It also made me think about how letters had been a big part of my life till just a decade ago. Boarding school: writing to parents during term-time and to friends during the breaks. Away at University: writing to family and friends. Vacations: writing carefree on carefully-chosen postcards. And, while I don’t want to sound like a Luddite, because email and text messaging and social media have all helped me communicate more easily and efficiently than ever before, there’s just something about the long-hand letter — the various rituals involved both in the writing of it (the joys of stocking up on beautiful stationery and pens, as one example) and the receiving of it (the waiting in for the postman on his rounds — it was almost always men back then) — that just make it a more intimate and personal way of communicating than the ubiquitous digital forms.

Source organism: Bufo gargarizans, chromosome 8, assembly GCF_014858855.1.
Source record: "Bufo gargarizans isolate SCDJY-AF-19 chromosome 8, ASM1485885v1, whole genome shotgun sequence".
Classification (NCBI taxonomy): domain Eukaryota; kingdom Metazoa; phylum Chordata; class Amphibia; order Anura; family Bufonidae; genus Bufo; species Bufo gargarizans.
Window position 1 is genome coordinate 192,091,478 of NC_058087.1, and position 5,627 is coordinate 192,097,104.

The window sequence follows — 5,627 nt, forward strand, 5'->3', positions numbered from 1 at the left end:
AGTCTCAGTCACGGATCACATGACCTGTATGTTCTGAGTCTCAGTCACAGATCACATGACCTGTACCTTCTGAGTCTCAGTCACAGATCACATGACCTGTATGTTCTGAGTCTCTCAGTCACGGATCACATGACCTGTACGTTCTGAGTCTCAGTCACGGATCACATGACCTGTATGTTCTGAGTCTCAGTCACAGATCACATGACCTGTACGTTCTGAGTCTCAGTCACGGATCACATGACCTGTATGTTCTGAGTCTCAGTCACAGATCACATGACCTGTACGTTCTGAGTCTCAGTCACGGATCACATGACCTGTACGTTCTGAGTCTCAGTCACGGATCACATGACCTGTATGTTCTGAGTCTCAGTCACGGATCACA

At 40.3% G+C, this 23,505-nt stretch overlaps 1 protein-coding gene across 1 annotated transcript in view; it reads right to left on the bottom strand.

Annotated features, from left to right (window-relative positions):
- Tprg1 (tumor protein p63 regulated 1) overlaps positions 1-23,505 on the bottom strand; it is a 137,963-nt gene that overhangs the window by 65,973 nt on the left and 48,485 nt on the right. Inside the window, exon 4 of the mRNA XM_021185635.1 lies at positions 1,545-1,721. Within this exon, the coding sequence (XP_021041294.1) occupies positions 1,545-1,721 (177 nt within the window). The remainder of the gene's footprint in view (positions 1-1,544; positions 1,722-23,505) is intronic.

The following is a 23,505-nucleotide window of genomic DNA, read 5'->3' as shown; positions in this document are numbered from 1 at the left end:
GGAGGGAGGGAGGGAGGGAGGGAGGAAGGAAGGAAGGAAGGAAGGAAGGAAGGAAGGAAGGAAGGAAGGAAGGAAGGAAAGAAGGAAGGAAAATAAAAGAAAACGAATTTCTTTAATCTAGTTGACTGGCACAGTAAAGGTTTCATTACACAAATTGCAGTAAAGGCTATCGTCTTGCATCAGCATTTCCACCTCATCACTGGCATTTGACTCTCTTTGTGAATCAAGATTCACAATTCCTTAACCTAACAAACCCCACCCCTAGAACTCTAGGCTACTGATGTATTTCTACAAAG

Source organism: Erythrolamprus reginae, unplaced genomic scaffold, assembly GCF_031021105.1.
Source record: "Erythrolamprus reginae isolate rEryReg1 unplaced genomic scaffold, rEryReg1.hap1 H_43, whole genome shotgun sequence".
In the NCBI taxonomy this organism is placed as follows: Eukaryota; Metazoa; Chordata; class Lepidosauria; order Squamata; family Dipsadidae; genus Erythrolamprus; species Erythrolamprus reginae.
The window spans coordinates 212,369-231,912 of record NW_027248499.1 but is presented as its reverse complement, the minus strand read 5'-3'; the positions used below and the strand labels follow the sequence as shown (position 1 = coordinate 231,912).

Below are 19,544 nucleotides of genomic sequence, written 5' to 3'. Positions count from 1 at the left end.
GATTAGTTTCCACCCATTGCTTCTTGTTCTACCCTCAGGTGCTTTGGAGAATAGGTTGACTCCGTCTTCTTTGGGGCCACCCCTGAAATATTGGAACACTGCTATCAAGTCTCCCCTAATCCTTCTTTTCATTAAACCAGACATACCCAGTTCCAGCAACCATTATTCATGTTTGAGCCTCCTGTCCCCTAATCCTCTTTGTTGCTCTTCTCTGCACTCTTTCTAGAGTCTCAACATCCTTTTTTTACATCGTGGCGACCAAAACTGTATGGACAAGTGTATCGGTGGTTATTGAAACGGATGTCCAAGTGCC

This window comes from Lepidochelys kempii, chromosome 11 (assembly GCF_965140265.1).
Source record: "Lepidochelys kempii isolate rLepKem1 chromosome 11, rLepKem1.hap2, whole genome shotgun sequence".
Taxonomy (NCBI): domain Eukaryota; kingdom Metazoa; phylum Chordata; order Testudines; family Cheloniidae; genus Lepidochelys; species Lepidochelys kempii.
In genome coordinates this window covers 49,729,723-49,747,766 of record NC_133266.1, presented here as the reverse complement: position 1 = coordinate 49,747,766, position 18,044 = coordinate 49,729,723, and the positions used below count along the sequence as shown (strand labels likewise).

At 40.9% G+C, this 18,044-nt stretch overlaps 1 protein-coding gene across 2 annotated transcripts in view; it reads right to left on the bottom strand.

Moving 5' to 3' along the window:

During a certain teenage phase, when acute shyness rendered me wordless in front of certain people, I found it much easier to dash off the most eloquent (I like to think, at least) letter instead. Letters were my primary way to declare love to someone or to explain a book I’d read that had blown my mind. I once broke up with a boyfriend in a letter…. to his mother (long story for another time). One blue-gold English summer, I wrote rambling letters almost every single day to a boy I secretly wished would become mine (only to find, when the cooler autumn term brought him back, that I was more in love with his words than with him). And, a decade ago, on a muffled, snowy Midwestern afternoon, an old classmate’s letter, having been re-directed from various prior home addresses, finally cornered me to confide, bittersweetly, that my first love from high school had married my doppelgänger.